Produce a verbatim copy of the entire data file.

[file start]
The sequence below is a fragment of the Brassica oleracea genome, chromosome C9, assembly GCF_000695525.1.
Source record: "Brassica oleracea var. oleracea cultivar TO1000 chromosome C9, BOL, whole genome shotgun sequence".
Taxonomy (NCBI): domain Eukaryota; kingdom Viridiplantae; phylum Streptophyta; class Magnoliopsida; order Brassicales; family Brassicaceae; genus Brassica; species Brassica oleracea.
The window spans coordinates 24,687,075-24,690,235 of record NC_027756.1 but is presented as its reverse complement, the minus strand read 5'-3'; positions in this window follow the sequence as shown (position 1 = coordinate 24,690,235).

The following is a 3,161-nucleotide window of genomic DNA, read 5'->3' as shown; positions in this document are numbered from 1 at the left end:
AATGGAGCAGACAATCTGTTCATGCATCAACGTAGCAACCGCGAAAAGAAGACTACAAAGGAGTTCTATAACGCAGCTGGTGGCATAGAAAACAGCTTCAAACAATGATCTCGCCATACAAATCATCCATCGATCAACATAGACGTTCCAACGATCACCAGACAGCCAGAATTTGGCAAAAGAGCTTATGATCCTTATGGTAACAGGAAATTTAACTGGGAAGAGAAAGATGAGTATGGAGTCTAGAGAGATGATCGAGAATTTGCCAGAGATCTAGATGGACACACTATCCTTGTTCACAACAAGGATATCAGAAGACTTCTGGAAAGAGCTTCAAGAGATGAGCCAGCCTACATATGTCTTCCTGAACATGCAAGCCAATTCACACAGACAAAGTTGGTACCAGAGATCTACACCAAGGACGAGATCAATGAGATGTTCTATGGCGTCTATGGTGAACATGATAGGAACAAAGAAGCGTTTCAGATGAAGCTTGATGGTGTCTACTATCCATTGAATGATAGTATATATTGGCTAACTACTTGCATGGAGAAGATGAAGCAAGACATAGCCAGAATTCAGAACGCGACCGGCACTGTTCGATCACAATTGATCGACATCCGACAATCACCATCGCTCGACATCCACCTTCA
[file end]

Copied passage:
The sequence below is a fragment of the Brassica oleracea genome, chromosome C9, assembly GCF_000695525.1.
Source record: "Brassica oleracea var. oleracea cultivar TO1000 chromosome C9, BOL, whole genome shotgun sequence".
Taxonomy (NCBI): domain Eukaryota; kingdom Viridiplantae; phylum Streptophyta; class Magnoliopsida; order Brassicales; family Brassicaceae; genus Brassica; species Brassica oleracea.
The window spans coordinates 24,687,075-24,690,235 of record NC_027756.1 but is presented as its reverse complement, the minus strand read 5'-3'; positions in this window follow the sequence as shown (position 1 = coordinate 24,690,235).

The following is a 3,161-nucleotide window of genomic DNA, read 5'->3' as shown; positions in this document are numbered from 1 at the left end:
AATGGAGCAGACAATCTGTTCATGCATCAACGTAGCAACCGCGAAAAGAAGACTACAAAGGAGTTCTATAACGCAGCTGGTGGCATAGAAAACAGCTTCAAACAATGATCTCGCCATACAAATCATCCATCGATCAACATAGACGTTCCAACGATCACCAGACAGCCAGAATTTGGCAAAAGAGCTTATGATCCTTATGGTAACAGGAAATTTAACTGGGAAGAGAAAGATGAGTATGGAGTCTAGAGAGATGATCGAGAATTTGCCAGAGATCTAGATGGACACACTATCCTTGTTCACAACAAGGATATCAGAAGACTTCTGGAAAGAGCTTCAAGAGATGAGCCAGCCTACATATGTCTTCCTGAACATGCAAGCCAATTCACACAGACAAAGTTGGTACCAGAGATCTACACCAAGGACGAGATCAATGAGATGTTCTATGGCGTCTATGGTGAACATGATAGGAACAAAGAAGCGTTTCAGATGAAGCTTGATGGTGTCTACTATCCATTGAATGATAGTATATATTGGCTAACTACTTGCATGGAGAAGATGAAGCAAGACATAGCCAGAATTCAGAACGCGACCGGCACTGTTCGATCACAATTGATCGACATCCGACAATCACCATCGCTCGACATCCACCTTCA